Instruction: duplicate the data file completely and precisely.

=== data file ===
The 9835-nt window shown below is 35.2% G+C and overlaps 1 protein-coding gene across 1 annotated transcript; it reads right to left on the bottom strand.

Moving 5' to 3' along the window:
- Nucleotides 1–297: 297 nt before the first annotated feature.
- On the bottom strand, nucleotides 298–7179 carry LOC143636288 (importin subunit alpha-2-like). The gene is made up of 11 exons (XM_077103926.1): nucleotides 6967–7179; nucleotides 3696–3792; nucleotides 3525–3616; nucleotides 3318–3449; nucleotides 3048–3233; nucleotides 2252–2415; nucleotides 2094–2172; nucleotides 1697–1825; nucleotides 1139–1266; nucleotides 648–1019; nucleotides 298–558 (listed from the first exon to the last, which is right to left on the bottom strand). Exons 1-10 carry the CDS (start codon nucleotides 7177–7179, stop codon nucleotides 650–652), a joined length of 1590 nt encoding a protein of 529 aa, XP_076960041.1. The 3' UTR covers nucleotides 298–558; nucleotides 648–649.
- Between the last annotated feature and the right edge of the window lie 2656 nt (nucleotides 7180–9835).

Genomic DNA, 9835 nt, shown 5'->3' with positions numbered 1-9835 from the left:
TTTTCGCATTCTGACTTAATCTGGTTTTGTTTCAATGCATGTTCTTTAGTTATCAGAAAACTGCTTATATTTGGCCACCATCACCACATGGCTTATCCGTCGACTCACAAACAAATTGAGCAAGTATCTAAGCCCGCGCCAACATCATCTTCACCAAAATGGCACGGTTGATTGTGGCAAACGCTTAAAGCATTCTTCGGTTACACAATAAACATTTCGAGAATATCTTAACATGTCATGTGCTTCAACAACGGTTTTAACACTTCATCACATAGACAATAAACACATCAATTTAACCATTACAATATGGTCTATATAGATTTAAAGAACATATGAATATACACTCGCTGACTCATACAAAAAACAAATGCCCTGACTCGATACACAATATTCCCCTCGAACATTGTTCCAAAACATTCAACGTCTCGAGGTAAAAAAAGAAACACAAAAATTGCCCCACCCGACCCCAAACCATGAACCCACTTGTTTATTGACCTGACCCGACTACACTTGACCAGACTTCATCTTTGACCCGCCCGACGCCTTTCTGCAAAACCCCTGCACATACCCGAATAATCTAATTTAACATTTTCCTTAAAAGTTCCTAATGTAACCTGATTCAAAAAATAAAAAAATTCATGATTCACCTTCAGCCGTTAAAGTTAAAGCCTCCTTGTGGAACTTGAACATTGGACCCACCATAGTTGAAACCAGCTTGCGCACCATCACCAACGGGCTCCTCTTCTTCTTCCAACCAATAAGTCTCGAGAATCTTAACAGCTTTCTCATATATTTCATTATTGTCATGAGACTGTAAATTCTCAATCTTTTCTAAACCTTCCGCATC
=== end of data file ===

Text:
The 9835-nt window shown below is 35.2% G+C and overlaps 1 protein-coding gene across 1 annotated transcript; it reads right to left on the bottom strand.

Moving 5' to 3' along the window:
- Nucleotides 1–297: 297 nt before the first annotated feature.
- On the bottom strand, nucleotides 298–7179 carry LOC143636288 (importin subunit alpha-2-like). The gene is made up of 11 exons (XM_077103926.1): nucleotides 6967–7179; nucleotides 3696–3792; nucleotides 3525–3616; nucleotides 3318–3449; nucleotides 3048–3233; nucleotides 2252–2415; nucleotides 2094–2172; nucleotides 1697–1825; nucleotides 1139–1266; nucleotides 648–1019; nucleotides 298–558 (listed from the first exon to the last, which is right to left on the bottom strand). Exons 1-10 carry the CDS (start codon nucleotides 7177–7179, stop codon nucleotides 650–652), a joined length of 1590 nt encoding a protein of 529 aa, XP_076960041.1. The 3' UTR covers nucleotides 298–558; nucleotides 648–649.
- Between the last annotated feature and the right edge of the window lie 2656 nt (nucleotides 7180–9835).

Genomic DNA, 9835 nt, shown 5'->3' with positions numbered 1-9835 from the left:
TTTTCGCATTCTGACTTAATCTGGTTTTGTTTCAATGCATGTTCTTTAGTTATCAGAAAACTGCTTATATTTGGCCACCATCACCACATGGCTTATCCGTCGACTCACAAACAAATTGAGCAAGTATCTAAGCCCGCGCCAACATCATCTTCACCAAAATGGCACGGTTGATTGTGGCAAACGCTTAAAGCATTCTTCGGTTACACAATAAACATTTCGAGAATATCTTAACATGTCATGTGCTTCAACAACGGTTTTAACACTTCATCACATAGACAATAAACACATCAATTTAACCATTACAATATGGTCTATATAGATTTAAAGAACATATGAATATACACTCGCTGACTCATACAAAAAACAAATGCCCTGACTCGATACACAATATTCCCCTCGAACATTGTTCCAAAACATTCAACGTCTCGAGGTAAAAAAAGAAACACAAAAATTGCCCCACCCGACCCCAAACCATGAACCCACTTGTTTATTGACCTGACCCGACTACACTTGACCAGACTTCATCTTTGACCCGCCCGACGCCTTTCTGCAAAACCCCTGCACATACCCGAATAATCTAATTTAACATTTTCCTTAAAAGTTCCTAATGTAACCTGATTCAAAAAATAAAAAAATTCATGATTCACCTTCAGCCGTTAAAGTTAAAGCCTCCTTGTGGAACTTGAACATTGGACCCACCATAGTTGAAACCAGCTTGCGCACCATCACCAACGGGCTCCTCTTCTTCTTCCAACCAATAAGTCTCGAGAATCTTAACAGCTTTCTCATATATTTCATTATTGTCATGAGACTGTAAATTCTCAATCTTTTCTAAACCTTCCGCATC